There’s probably nothing in our kitchen that my mother won’t wash thoroughly before cooking or feeding it to us. From fruits and vegetables to lentils and pulses–there’s hardly anything that doesn’t fall in her wash-before-use radar.
Even washing raw chicken is a part of her prep and this habit has been passed on to us too. However, there’s a downside to this seemingly-hygienic practice.
According to the American Center for Disease Control (CDC), washing raw chicken can have some serious health repercussions.
“Washing raw chicken before cooking can increase the risk of food poisoning from bacteria like campylobacter jejuni, salmonella, clostridium perfringens, and staphylococcus aureus present in the chicken,” explains N. Vijayashree, chief dietitian at MGM Healthcare in Chennai.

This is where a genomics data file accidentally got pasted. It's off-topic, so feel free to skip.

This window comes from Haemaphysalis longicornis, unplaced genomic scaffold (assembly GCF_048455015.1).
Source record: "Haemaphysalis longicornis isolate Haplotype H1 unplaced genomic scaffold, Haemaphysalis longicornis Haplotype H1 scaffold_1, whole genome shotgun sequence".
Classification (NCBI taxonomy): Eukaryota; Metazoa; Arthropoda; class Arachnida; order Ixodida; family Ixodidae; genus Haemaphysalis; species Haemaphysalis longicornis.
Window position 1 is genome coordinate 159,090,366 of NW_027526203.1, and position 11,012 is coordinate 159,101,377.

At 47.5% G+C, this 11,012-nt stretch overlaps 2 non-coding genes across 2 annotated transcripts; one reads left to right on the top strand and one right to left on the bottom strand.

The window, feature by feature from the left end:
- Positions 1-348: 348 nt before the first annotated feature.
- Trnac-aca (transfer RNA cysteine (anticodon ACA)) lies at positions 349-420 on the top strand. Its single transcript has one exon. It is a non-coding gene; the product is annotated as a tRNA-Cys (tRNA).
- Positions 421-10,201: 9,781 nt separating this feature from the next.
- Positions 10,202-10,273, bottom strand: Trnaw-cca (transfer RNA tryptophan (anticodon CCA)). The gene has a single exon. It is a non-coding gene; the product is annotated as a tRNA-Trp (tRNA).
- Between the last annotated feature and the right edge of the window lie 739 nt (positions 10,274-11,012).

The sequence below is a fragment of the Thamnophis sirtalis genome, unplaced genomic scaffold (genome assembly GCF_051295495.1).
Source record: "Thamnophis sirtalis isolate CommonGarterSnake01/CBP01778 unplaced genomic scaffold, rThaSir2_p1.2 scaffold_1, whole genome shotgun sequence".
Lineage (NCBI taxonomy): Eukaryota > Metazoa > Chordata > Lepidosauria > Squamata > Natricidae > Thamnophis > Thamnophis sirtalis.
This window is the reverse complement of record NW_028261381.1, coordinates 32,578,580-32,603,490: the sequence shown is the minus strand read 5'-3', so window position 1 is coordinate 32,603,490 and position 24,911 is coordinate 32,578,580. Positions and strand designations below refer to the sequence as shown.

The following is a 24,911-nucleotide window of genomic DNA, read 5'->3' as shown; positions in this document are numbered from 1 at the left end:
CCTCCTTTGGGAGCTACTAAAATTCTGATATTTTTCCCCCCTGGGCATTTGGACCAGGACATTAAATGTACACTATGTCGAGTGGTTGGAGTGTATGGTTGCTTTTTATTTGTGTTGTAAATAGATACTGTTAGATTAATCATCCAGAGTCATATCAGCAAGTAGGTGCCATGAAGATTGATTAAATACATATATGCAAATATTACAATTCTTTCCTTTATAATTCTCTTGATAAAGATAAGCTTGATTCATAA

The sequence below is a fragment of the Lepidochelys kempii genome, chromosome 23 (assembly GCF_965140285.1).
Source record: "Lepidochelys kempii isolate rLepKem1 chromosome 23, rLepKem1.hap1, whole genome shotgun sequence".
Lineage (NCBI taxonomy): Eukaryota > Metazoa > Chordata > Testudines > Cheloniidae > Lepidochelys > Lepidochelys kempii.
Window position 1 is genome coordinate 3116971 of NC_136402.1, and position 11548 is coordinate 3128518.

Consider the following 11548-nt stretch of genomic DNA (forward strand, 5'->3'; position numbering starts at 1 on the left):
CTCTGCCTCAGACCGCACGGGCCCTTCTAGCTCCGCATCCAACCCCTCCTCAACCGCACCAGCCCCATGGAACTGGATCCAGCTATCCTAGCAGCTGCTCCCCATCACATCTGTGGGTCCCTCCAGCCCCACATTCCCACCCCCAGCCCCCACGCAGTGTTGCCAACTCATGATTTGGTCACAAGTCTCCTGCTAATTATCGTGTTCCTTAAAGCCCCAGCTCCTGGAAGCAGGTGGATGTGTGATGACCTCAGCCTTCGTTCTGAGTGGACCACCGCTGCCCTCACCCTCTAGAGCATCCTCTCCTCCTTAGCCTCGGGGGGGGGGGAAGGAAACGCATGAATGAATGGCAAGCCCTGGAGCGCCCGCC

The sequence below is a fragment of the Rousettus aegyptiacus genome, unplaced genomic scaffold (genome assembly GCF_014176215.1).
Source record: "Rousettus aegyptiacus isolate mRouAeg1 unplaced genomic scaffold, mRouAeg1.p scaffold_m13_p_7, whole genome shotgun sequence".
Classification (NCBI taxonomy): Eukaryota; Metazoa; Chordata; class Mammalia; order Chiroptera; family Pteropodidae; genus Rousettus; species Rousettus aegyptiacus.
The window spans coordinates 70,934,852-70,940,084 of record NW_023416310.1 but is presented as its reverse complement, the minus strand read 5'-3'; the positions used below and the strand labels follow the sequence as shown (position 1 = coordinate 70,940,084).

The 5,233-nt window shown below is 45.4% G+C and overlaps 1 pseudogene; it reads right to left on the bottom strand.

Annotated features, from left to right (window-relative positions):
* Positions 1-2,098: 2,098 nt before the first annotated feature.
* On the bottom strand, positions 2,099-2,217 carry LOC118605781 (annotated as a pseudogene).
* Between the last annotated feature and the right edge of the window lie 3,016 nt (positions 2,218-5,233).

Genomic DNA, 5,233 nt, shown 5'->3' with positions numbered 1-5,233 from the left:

You see, while you’re washing the chicken, juices from the meat containing these bacteria can spread in the kitchen and contaminate other foods, utensils, and countertops according to the CDC website.
In fact, the United States Department of Agriculture calls this “cross-contamination” and strictly warns against washing raw chicken.
“Water droplets carrying this bacteria tend to travel in all directions and only a few campylobacter cells are enough to cause food poisoning,” explains Avni Kaul, nutritionist and founder of NutriActivania.
Wondering how you should clean the chicken before cooking it?
The heat from cooking and boiling the chicken is enough to kill harmful bacteria. However, if you’re still paranoid, you can try some alternate cleaning methods too.
Vijayshree suggests using salt, vinegar, or lemons to clean the raw chicken. “Scrub the surface of the chicken with a half-cut lemon. You can also rub salt on the chicken and leave it covered in a clean utensil inside the refrigerator for an hour,” she says.
Additionally, using traditional Indian spices like turmeric, which possesses natural antibiotic properties, also eliminates bacteria. In fact, Kaul recommends freezing the raw chicken as it can help maintain hygiene.